Prime Minister Narendra Modi’s irrepressible rhetoric is marked by a passion for alliteration, temptation for recasting well known abbreviations and the use of juxtaposition to make important points.
This works well some times: for example in the PM’s current pitch for with Western investors on ‘democracy, demography and demand’. At other times it falls flat: FDI is not about foreign direct investment, but ‘first develop India’.
It could also often help frame a new policy initiative. Consider Modi’s proposition that India must not only ‘Look East’ but also ‘Link West’. It was easy to dismiss this when Modi first said it at the ‘Make in India’ conference in Delhi before he headed out to the U.S. on his first prime ministerial visit. It was impossible to ignore it when the PM said it again after his talks with President Barack Obama at the White House.
‘Look East’ is a phrase that has been associated with India’s renewed efforts at connecting to East and South East Asia after the launch of economic reforms in the early 1990s by the Congress Prime Minister P.V. Narasimha Rao. The Look East Policy is now well-established, thanks to bipartisan support for it from all of Rao’s successors who led very different set of coalitions.
There is some talk of changing the Look East Policy to ‘Act East’ Policy. One hopes not; for the new name does not sound better than the old. To be sure there is a lot that India needs to do in the East, but there is no need a change the nomenclature. In any case, it breaks the symmetry with the idea of “Link West” that is Modi’s most recent invention.
It has been understood for a while that India needs a more focused approach to the Middle East (India is probably the only country in the world that calls it ‘West Asia’; the countries in the region certainly don’t).
During the first term of the UPA, Prime Minister Manmohan Singh talked of a “Look West” policy and cited the importance of the Middle East in India’s energy security. During UPA’s second term of the UPA, the idea of a “Look West” policy surfaced again. Nothing much came out though.
Unlike South East Asia, where a strong mechanism for regional cooperation existed in the form of ASEAN, there was no institutional framework in the Middle East that could routinise India’s engagement with the region. The political initiative, therefore, had to come from India.
Despite the vital importance of the Middle East for India, Delhi has been unwilling to devote significant political and diplomatic energies towards the region. For example, Dr. Singh barely traveled to the Middle East during his decade long tenure as the PM. Two of the five countries he visited (Egypt and Iran) were hosting Non-Aligned summits. His bilateral visits were to Saudi Arabia, Oman and Qatar.
In South East Asia, Delhi was prepared to discard much of its old baggage and start afresh in the region. In contrast, the policy towards the Middle East has been trapped in ideological inhibitions and outdated slogans. Above all, Delhi’s Middle East policy seemed a hostage to domestic politics.
Consider for example, India’s relations with Israel. It was Rajiv Gandhi who first reached out to the Jewish communities in the U.S. and initiated discussions on establishing full diplomatic relations with Israel in the late 1980s. Rao completed that task and Atal Bihari Vajpayee expanded ties with Israel.
Yet, when it returned to power in 2004, the Congress leadership seemed utterly reluctant to intensify political relations with Israel. Modi might be different. He has chosen to break from recent custom and met with American Jewish leaders as well as the Israeli Prime Minister Benjamin Netanyahu during his visit to New York. If all goes well, Modi could turn out to be the first Indian Prime Minister to visit Israel.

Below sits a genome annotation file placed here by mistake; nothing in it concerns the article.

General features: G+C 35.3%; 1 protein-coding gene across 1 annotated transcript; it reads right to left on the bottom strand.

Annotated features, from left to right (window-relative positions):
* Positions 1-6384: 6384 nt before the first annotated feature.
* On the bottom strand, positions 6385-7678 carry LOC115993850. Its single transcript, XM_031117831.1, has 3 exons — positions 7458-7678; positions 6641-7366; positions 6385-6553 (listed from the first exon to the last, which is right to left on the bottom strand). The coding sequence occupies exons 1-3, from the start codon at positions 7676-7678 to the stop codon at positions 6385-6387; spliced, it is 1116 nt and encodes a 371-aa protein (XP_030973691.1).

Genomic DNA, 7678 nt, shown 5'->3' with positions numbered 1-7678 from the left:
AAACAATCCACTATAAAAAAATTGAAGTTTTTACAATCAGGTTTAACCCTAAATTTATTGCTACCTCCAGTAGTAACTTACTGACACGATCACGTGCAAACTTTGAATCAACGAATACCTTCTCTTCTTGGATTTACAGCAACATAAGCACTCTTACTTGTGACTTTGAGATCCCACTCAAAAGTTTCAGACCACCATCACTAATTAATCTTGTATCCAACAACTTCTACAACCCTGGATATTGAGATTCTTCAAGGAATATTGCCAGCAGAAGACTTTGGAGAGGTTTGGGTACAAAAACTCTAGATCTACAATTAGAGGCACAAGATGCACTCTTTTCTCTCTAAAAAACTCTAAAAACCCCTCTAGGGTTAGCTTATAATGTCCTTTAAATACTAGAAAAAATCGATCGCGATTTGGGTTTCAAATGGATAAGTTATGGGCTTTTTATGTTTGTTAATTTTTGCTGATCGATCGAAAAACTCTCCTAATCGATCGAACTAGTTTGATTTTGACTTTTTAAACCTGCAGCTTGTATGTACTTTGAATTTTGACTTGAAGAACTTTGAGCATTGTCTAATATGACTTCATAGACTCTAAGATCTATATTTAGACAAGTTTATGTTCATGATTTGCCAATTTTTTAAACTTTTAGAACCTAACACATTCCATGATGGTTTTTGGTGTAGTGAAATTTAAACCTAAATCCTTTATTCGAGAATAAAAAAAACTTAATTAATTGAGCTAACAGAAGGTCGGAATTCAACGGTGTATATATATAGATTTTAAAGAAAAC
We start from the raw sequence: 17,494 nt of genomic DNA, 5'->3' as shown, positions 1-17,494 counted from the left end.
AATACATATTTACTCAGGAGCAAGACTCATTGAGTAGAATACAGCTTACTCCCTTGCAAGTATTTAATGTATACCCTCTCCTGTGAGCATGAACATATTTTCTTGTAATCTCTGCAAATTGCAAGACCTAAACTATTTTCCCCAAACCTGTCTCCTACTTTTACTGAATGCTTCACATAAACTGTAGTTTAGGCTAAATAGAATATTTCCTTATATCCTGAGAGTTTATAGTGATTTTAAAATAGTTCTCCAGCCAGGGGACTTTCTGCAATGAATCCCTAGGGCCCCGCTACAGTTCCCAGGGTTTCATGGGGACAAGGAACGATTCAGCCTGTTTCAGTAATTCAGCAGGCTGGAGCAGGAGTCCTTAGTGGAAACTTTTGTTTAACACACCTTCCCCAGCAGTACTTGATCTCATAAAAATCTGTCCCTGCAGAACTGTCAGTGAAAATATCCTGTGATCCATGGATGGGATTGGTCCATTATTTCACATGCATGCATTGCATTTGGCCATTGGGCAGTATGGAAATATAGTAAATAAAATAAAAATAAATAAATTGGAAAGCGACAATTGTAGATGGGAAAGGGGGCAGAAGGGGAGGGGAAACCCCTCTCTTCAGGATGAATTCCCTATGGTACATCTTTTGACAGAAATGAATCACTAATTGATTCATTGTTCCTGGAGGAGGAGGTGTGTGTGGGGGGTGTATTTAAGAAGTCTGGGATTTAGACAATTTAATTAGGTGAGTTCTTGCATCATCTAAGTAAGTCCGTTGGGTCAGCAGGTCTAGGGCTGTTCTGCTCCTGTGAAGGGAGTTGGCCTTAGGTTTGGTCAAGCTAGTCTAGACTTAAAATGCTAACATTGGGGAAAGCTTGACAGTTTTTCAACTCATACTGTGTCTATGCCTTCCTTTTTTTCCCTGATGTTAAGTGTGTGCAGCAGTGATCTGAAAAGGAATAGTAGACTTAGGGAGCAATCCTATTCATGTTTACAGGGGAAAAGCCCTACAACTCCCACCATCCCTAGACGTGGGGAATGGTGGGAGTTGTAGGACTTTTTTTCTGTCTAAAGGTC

Building a closer relationship with Israel does not mean, India must down grade its relations with the Arabs. Delhi’s stakes in the Arab world are massive and range from energy security to counter terrorism. Neither Israel nor Arabs are asking India to choose between them; both of them want stronger and deeper relationship with Delhi.
Modi’s prospective ‘Link West’ policy could begin to address these growing demands for Indian attention from the region. At the same time, the new policy will have to navigate the new fractures within the Middle East—between Saudi Arabia and Iran as well as the Sunni and the Shia.
More broadly the region has entered a period of profound turbulence and traditional alliances and partnerships are breaking down. All this demands more and not less Indian engagement in the Middle East will all key countries in the region—from Turkey to Iran and Egypt to Saudi Arabia.
No other region in the world is as influenced by outside forces, especially the great powers, as the Middle East. In the past India avoided talking to major powers like the United States and Europe on the Middle East. Modi has hinted at a change in this approach by taking forthright positions on terrorism, nuclear proliferation and other controversial issues during his visit to the United States.
At the White House, the PM declared that “America is an integral part of our Look East and Link West policies”. As it deepens engagement with the U.S. on issues relating to the Middle Eas, India must also expand its consultations with other major powers like Russia and China on the regional issues.
After Modi’s references to a “Link West” policy, it is now up to the Ministry of External Affairs to explain the logic of this new diplomatic initiative to people at home and audiences abroad.
(The writer is a distinguished fellow at the Observer Research Foundation, Delhi and a contributing editor for The Indian Express)
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